In a recent article Iddo Landau has defended his distinction between perspectives on and standards of meaning in life to support his rebuttal of a familiar pessimistic objection to the meaningfulness of human life. According to that complaint, human life is meaningless when viewed from a detached, cosmic, or sub specie aeternitatis [SSA] perspective. Landau argues that a cosmic perspective need not entail a comparably high standard of meaningfulness. What counts on his view then is not the perspective, which is compatible with any number of possible standards for what constitutes an adequate amount of meaningfulness, but the standard that sets that threshold. In this article I argue that Landau has 1.a.) underestimated the severity of the pessimists’ critique of the availability of any standards for meaningfulness and has also 1.b.) misunderstood the pessimists to be saying that human lives are meaningless because they make an insufficient spatio-temporal impact. I argue further that 2.a.) Landau has left unexplained on what basis we would locate the standard of meaning, leaving a gap in his account. Finally, I maintain that 2.b.) by acknowledging that the ontological, normative, or theological content of the SSA perspective can influence the placing of that standard, Landau leaves himself open to the plausible alternative possibility that the meaning of a life is settled not by the standard itself but by the character attributed to the SSA perspective.
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This four-fold breakdown of the contested valences of appeals to the SSA is the one articulated by Joshua W. Seachris in the article to which Landau’s 2014 article responds. See Seachris 2013. The status of the ontological/normative implications of the SSA is at the heart of the debate between Landau and Seachris. The latter places a great deal of importance on the implicit ontological/normative content of the SSA, while Landau is at pains to diminish the importance of ontological/normative considerations. In this article I do not defend all of what Seachris argues for the central importance of the ontological/normative, but I do conclude that the ontological/normative dimension is one that Landau cannot evade. I agree however with Landau that it is difficult (as Seachris attempts) to subject the SSA as it is currently discussed in the literature to a disciplined conceptual analysis. Like Landau, I take it that the SSA currently functions more as an “umbrella term.” See Landau 2014, 460. Thomas Nagel’s analyses (though they track an evolving set of thoughts) (Nagel 1986; Nagel 1971; and Nagel 2010) are the most thoroughly developed and carefully argued among analytic philosophers, but even he, particularly in the earlier writings, deploys a wide array of confusing and potentially conflicting metaphors and images. See Westphal and Cherry 1990, 199.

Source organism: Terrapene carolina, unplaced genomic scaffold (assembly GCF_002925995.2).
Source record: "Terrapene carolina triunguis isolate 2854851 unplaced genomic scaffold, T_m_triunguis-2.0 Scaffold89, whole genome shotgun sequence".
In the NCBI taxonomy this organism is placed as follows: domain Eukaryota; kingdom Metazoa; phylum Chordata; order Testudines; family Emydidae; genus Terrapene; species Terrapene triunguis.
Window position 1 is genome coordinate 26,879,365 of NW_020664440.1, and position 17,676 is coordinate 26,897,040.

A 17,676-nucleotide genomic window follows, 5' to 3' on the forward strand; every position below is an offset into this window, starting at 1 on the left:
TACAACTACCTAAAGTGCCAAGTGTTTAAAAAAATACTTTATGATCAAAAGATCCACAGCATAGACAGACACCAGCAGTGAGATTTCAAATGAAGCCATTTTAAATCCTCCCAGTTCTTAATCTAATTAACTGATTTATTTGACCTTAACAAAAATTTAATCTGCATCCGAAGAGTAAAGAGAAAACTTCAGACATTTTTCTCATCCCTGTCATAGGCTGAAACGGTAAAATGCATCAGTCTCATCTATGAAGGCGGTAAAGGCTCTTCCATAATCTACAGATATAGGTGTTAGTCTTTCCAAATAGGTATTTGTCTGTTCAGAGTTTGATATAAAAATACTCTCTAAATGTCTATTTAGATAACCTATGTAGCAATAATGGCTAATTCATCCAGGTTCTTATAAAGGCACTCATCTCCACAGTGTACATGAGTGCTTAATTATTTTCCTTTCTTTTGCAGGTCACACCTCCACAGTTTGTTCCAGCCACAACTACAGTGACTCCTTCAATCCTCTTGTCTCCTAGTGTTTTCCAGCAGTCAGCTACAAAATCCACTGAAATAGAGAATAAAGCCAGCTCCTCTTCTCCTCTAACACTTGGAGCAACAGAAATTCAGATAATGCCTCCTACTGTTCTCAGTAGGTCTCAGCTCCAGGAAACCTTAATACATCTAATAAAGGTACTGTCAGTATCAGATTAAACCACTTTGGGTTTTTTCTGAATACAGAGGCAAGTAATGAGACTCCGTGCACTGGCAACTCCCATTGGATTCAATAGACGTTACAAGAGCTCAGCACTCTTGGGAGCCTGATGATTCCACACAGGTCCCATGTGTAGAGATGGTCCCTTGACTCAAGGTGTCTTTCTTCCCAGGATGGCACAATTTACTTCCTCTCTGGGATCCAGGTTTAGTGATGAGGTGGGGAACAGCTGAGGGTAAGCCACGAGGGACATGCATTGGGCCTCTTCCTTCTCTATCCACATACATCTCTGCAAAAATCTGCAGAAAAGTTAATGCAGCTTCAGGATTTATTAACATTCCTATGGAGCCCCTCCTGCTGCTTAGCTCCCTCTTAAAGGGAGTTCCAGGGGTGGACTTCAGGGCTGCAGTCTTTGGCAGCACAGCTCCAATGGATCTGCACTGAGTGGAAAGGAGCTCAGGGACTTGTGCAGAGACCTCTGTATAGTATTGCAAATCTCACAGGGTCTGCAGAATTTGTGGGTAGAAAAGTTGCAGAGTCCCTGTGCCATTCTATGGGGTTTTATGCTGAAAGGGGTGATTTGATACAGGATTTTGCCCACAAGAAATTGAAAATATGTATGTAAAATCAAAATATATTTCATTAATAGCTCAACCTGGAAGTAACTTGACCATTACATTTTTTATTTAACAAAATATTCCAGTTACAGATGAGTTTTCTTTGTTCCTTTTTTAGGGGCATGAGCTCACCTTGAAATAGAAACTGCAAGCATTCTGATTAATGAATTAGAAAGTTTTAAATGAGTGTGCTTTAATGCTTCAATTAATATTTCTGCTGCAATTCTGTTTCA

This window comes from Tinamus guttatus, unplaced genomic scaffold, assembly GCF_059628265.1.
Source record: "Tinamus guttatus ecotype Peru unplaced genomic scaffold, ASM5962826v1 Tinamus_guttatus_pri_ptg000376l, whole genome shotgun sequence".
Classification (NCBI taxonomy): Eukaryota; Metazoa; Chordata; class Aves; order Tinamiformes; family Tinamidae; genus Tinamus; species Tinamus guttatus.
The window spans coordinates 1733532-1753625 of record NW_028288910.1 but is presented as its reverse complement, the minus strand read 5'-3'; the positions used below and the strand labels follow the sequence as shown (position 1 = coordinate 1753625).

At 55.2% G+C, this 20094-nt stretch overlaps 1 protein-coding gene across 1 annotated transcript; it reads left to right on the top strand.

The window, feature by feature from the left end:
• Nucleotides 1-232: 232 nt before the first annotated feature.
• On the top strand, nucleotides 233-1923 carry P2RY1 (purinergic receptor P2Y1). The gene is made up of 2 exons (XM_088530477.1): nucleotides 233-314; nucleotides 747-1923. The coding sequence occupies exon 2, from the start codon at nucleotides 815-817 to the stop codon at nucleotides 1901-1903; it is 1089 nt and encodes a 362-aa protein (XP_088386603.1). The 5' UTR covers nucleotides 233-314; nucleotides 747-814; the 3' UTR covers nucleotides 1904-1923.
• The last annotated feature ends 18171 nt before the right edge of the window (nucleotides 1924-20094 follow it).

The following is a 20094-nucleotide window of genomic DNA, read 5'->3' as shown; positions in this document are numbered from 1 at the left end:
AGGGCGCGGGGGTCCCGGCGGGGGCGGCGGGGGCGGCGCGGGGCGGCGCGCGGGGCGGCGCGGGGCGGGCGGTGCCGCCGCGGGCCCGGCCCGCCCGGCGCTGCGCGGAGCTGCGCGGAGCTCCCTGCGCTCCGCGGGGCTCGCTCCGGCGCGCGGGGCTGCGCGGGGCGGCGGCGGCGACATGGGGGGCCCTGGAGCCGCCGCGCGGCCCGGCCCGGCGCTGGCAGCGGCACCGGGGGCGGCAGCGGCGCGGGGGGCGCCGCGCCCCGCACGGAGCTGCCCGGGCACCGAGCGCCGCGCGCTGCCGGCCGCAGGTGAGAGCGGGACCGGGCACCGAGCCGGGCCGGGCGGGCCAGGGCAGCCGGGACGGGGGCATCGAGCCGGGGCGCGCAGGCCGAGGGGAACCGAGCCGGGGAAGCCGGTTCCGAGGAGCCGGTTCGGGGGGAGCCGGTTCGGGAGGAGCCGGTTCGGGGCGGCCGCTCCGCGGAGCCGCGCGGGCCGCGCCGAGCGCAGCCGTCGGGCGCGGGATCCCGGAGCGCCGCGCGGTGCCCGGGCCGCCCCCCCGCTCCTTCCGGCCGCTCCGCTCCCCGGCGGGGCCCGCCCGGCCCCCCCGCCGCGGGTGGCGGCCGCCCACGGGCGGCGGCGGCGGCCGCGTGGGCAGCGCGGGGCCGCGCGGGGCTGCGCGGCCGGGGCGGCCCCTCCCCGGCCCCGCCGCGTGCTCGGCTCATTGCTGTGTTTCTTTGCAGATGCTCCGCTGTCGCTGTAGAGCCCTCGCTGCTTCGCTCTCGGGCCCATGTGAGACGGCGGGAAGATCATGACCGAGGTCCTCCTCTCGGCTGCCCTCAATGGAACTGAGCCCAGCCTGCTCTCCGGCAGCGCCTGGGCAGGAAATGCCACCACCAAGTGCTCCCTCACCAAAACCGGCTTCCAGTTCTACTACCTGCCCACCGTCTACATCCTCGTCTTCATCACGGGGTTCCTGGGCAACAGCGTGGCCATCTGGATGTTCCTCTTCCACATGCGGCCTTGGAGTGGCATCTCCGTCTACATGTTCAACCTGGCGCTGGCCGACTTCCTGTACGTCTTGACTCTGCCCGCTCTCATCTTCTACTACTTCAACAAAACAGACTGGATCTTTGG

The pessimists have in common a conviction that life is meaningless (or at least absurd) under the SSA perspective. As Landau observes, some pessimists advise minimizing the SSA perspective and clinging to the SSH in order to secure some sense of at least private or personal meaning (Rescher and Blackburn), while Nagel stands in a somewhat unique position by insisting that the SSA perspective cannot be successfully shut out and thus that one must live in the irresolvable tension between the SSA and SSH perspectives that he calls “absurd” (Landau 2014, 458, 467. See also Nagel 1971). I am not defending a pessimistic view in this paper. My aim is simply to show that Landau’s dissociation of standards and perspectives cannot by itself defeat the strongest pessimistic argument, which I take to be advanced by Nagel.
Landau recognizes that this option is a possible one, but it is not the route he takes. He associates this move with Blackburn, Frank Ramsey, Rescher, Camus, and (questionably in my view) Nagel (Landau 2011, 727–728). Because neither Seachris nor Landau relies on a retreat to the SSH I will not refer to it again here and like them confine myself to debates over the SSA perspective.
One might also read Susan Wolf’s work as a response to her teacher Nagel’s pessimism, though to my knowledge she has rarely put it that bluntly (except perhaps see Wolf 2015, 102–103). Her introduction of a subjective criterion for meaningfulness and motivating reasons of love could be interpreted as an effort on her part to “close the gap” so to speak opened up by Nagel’s description of the absurd situation that results from the inability to reconcile the objective and subjective perspectives on meaning in life. See Wolf 2010. She too refers to the same philosophers that Landau does and like him calls them “pessimists.” See Wolf 2015, 103.